Gay/Lesbian/Bi Teens/Too much going on


I'm afraid this might in fact be quite a long question, but I'm willing to try and explain everything. Perhaps typing out my problems instead of mulling them over in my mind will help me think better of them.

I'm 14 and I'm fairly sure I'm gay. I have gone beyond the stage of being unsure whether it was a phase or not but now I'm wondering if I might like girls as well as boys (nothing yet but I don't know what might come in the future).

I recently came out to my parents via a letter I wrote and it all went well. However, in the time leading up to coming out, I had thought this would be the pinnacle of my teenage life. I've had quite bad depression for quite a long time, mainly due to my crushes being straight, and I had assumed that by coming out, my depression would go away, or at least be slightly alleviated.

However, I have found this isn't the case. My life is exactly like it was before and I find I'm making new crushes on more and more people at my school almost day-by-day. Most of these are unrequited, which just proceeds to make me more depressed.

To add to the dismay, I recently found out that one of my closest female friends had/has a crush on me, which just made me feel really bad that I was inflicting the pain I had felt on someone else.

I'm afraid I'm not sure what the question I'm trying to ask here is. However, I hope you can at least give me some advice on how to deal with this situation.


Dear Samuel,

Thank you for getting in touch. Your message was clearly heartfelt, and let me commend you on how courageous it is to come out to your parents at your age. Clearly you're a considerate and mature teen. To accept your sexuality at 14 - an integral part of your identity - is a testament to you.

I'm not formally trained in anything that would make me an expert on depression. However what I do know of relevance, I will share with you here.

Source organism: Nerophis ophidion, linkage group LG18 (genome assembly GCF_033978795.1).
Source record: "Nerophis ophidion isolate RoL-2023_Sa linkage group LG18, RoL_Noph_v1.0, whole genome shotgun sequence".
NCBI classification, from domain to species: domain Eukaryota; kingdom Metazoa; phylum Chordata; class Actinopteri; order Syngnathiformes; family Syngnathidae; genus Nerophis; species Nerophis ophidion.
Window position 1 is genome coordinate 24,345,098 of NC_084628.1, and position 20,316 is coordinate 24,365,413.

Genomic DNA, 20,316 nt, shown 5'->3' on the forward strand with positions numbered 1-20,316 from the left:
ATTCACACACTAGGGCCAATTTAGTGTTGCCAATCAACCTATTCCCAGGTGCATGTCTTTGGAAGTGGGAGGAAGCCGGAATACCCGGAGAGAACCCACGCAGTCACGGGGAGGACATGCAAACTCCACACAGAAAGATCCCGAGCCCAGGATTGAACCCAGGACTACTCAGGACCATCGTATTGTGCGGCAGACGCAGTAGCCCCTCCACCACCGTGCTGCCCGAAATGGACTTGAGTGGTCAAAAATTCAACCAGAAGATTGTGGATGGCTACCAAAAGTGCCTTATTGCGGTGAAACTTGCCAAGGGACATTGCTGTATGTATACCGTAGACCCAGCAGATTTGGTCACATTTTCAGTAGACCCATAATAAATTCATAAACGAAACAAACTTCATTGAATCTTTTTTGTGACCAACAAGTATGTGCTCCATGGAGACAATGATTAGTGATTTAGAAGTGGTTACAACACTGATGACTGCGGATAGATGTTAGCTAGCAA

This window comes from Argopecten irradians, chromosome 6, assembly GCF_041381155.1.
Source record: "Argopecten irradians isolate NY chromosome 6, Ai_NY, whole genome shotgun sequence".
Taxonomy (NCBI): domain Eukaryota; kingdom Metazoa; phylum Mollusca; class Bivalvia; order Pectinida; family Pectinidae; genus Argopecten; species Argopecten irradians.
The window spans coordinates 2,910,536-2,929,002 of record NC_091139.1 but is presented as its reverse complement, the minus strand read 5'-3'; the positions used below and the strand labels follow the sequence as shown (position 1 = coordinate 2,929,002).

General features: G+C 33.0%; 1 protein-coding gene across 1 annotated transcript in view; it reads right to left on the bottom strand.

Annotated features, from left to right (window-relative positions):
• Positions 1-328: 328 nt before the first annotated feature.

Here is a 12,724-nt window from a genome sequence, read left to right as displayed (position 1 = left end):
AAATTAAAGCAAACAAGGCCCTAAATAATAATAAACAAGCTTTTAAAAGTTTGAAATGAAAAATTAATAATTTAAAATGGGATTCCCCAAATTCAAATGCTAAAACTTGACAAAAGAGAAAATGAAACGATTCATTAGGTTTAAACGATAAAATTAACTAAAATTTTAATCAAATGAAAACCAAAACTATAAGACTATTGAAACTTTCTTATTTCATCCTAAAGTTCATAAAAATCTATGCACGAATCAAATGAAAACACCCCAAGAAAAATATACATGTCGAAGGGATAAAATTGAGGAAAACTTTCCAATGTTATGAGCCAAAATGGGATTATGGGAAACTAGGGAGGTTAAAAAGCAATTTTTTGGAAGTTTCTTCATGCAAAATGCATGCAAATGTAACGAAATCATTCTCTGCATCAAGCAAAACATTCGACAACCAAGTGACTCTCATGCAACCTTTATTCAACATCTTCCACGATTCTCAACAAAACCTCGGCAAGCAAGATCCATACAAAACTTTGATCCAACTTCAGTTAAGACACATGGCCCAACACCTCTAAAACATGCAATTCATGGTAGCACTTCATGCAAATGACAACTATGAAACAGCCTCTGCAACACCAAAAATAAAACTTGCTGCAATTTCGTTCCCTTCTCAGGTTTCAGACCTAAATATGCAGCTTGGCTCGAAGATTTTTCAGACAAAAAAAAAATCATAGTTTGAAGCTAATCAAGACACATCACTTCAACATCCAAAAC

I'm not certain whether your depression is a clinical issue (an actual mental condition) or if it conditional on your circumstance. Even if it is not apparent, I think the big steps you've taken in coming out is a burden off your shoulders. Maybe you'll feel its effects later down the line but don't be too hard on yourself about feeling these depressive emotions.

I think whatever you're feeling, for however long you feel it, you must accept that in this moment, this is you. This is how you feel and be at peace with it. Just like you are making peace with your sexuality, make peace with your feelings. When you reach this stage then you can make changes to lift yourself out of these flunks.

I am a firm believer that a lot of emotional lows can be alleviated by an active lifestyle. This is not limited to physical activity - although I recommend pursuing an activity that will envigor you. Have a rounded life. Keep your mind stimulated outside of school and involve yourself in social engagements. Spend quality time with people that make you feel better. Indulge in music that makes you want to sing and dance. Watch a movie that will make you laugh.